Pandemic-fluctuations in the global gas market have led to LNG price hikes, particularly in Europe. The price per megawatt-hour for natural gas has increased almost 500% over the last 12 months. For German consumers, expensive power is nothing new; the previous government under Angela Merkel faced criticism for price jumps at the Energiewende‘s inception. This year, the government nearly halved the gas tax in order to grant consumers some relief from surging prices, but such a move can only be temporary, as the gas tax makes up a critical part of the renewable transition as a disincentive to fossil fuel use . Any tax increase will naturally precipitate a price increase.

Also troubling is the potential for a rise in demand for natural gas. Germany ranks seventh in the world in terms of total energy consumption, so the German economy will need a lot of gas. The decommissioning of nuclear reactors, likely to indirectly increase emissions, will also increase prices because more households will begin to draw from a limited supply of LNG. Stiff global competition for gas exports, though, means that the country is unlikely to receive the supply-chain deliverance it so desperately craves. The government is reportedly preparing for shortages and blackouts by the end of the year, but with renewable output slumping, Germany must look ahead to a darker future—both figuratively and literally.

If Germany is to avoid shortages, it must buy the gas it cannot produce locally. Imports make up approximately 94% of German gas consumption, and 35% of those imports originate in the Russian Federation. Even before the Ukraine conflict, these imports raised questions about the security of European gas networks. The construction of Nord Stream 2, a pipeline that would run from Russia to the German port of Greifswald, has become a key point of contention and a gray area in Germany’s energy plan. In 2018, America imposed sanctions on the pipeline to curb Russian influence in Europe. Two years later, it relented, but only briefly– Nord Stream 2 is currently languishing in the depths of the German bureaucracy following Western sanctions designed to punish Moscow for the invasion of Ukraine.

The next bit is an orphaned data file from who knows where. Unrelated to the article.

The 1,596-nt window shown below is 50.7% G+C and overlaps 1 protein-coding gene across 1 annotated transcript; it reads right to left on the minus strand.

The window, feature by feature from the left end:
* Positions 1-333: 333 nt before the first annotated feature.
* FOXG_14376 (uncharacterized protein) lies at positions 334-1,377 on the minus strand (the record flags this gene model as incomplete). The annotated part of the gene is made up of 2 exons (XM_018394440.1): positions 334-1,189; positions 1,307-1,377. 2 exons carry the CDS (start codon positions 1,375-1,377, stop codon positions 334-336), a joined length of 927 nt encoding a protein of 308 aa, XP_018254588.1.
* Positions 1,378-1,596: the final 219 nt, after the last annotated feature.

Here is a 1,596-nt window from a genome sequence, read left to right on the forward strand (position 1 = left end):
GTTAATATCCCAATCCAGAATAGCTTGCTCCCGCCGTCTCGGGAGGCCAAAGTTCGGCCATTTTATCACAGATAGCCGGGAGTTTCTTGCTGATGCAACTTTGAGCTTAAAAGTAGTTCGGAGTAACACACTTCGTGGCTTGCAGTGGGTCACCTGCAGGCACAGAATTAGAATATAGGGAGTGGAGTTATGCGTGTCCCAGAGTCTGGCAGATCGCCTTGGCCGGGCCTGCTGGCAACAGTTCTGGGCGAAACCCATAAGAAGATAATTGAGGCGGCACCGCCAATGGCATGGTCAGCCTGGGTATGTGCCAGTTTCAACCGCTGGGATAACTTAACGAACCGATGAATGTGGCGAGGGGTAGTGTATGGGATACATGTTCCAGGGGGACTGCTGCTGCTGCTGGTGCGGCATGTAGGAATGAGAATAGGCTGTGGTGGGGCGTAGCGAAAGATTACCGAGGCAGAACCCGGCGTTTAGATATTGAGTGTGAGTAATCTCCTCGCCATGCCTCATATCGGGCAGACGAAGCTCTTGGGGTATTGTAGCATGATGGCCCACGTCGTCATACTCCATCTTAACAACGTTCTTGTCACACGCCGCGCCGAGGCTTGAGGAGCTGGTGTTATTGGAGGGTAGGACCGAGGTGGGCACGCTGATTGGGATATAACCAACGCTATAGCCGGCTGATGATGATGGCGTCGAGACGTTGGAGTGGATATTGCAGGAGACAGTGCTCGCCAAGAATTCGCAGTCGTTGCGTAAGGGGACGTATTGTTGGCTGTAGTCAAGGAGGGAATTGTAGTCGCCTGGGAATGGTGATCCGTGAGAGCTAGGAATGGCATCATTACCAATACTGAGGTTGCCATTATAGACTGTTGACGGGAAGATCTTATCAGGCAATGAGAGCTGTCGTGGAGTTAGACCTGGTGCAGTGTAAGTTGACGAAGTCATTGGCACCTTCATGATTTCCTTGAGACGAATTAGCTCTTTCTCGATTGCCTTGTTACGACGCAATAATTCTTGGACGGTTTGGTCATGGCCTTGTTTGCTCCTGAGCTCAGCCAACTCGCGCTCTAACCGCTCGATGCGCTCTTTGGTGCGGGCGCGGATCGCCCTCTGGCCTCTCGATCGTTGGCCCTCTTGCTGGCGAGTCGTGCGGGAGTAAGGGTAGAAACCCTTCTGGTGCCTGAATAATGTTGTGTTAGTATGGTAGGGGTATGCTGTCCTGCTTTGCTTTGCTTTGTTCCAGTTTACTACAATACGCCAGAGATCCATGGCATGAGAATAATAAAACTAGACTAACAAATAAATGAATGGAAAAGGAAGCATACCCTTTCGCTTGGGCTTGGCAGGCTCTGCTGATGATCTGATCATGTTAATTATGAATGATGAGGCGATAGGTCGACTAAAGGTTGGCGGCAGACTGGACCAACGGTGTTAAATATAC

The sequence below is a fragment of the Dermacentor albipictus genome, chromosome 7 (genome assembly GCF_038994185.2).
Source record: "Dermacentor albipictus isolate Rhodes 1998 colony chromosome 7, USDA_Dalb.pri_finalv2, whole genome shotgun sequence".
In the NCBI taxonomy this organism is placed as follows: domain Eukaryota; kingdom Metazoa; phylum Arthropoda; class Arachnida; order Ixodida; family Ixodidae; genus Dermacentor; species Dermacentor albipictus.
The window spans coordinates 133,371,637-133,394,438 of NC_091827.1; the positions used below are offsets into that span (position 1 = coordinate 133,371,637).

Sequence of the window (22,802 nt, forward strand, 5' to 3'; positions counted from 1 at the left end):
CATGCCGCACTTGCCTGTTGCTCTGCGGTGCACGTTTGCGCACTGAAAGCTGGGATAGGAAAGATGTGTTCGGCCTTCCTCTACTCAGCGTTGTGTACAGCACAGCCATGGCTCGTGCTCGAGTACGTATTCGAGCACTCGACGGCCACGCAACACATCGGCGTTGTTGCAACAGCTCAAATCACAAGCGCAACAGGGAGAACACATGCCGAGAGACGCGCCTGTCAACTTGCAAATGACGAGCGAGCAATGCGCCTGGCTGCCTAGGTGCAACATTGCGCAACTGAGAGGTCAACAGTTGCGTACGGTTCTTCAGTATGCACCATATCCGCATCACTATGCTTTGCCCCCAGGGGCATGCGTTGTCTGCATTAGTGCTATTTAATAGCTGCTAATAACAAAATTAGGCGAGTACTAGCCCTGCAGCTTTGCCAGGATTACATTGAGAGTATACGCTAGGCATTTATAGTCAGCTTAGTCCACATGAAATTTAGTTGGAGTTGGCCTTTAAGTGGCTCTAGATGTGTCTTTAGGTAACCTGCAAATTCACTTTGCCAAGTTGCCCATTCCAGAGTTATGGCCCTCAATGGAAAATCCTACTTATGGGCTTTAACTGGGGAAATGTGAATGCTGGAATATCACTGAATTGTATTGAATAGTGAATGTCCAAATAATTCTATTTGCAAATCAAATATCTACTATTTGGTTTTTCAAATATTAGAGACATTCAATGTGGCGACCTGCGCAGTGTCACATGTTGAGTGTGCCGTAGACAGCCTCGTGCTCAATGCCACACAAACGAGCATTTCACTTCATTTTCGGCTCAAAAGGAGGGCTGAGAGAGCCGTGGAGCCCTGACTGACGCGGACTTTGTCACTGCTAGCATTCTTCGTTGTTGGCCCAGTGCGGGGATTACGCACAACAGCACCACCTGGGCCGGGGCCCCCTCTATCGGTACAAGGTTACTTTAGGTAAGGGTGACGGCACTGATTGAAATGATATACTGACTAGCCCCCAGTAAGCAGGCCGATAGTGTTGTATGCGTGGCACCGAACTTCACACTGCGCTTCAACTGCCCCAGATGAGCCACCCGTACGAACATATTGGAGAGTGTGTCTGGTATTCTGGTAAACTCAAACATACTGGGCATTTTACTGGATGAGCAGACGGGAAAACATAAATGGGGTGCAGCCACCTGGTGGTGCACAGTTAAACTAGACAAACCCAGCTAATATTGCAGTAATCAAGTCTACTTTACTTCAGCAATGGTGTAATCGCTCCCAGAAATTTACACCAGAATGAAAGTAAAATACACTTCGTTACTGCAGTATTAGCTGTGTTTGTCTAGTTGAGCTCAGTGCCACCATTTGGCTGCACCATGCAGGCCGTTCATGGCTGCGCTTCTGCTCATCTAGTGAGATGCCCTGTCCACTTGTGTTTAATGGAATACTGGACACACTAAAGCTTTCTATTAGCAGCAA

The war in Ukraine has only added to the pressure on Germany to do away with its plans to connect Greifswald with Russia. Chancellor Scholz deflected when pressed on Nord Stream by dismissing the pipeline as a “private-sector project.” The German government will not continue construction for the near future, but it is reluctant to cancel the project entirely. Nord Stream 2 would be a boon to Russia and a blow to Ukraine regardless of the recent Russian invasion. Russian gas that flows through the pipeline will bypass Ukraine, putting Germany at odds with a country with which it has pledged solidarity. Even if the situation de-escalates, it is doubtful that Nord Stream will remain an attractive option for the West.

The natural gas for the Energiewende has to come from somewhere, though, and Russia has been an important source of LNG. Germany’s affinity for natural gas has put the country into an awkward geopolitical position, because shipments from the United States are economically expensive, and shipments from Russia are potentially politically fatal. The Ukraine crisis has revealed divisions between Germany and its allies; though Chancellor Scholz has said that the West is “acting in complete unity,” Germany’s actions seem to hint at the opposite.
Liquid natural gas has made the EU vulnerable in a time of political and humanitarian crisis. Energiewende is a word that implies movement and progress, but the results of the plan—shortages, price hikes, and increases—will be regressive. The country’s fear of nuclear energy has led to disagreements within the EU, and its unwillingness to let go of Nord Stream 2 will only alienate the United States and Ukraine. Germany’s transition, posited by the government as the future of climate action, is based on faulty planning and divisive politics. Germany needs friends if it is to meet its climate goals by 2035. It seems determined, however, to fail alone.

Image by Marcin Jozwiak is licensed under the Unsplash License.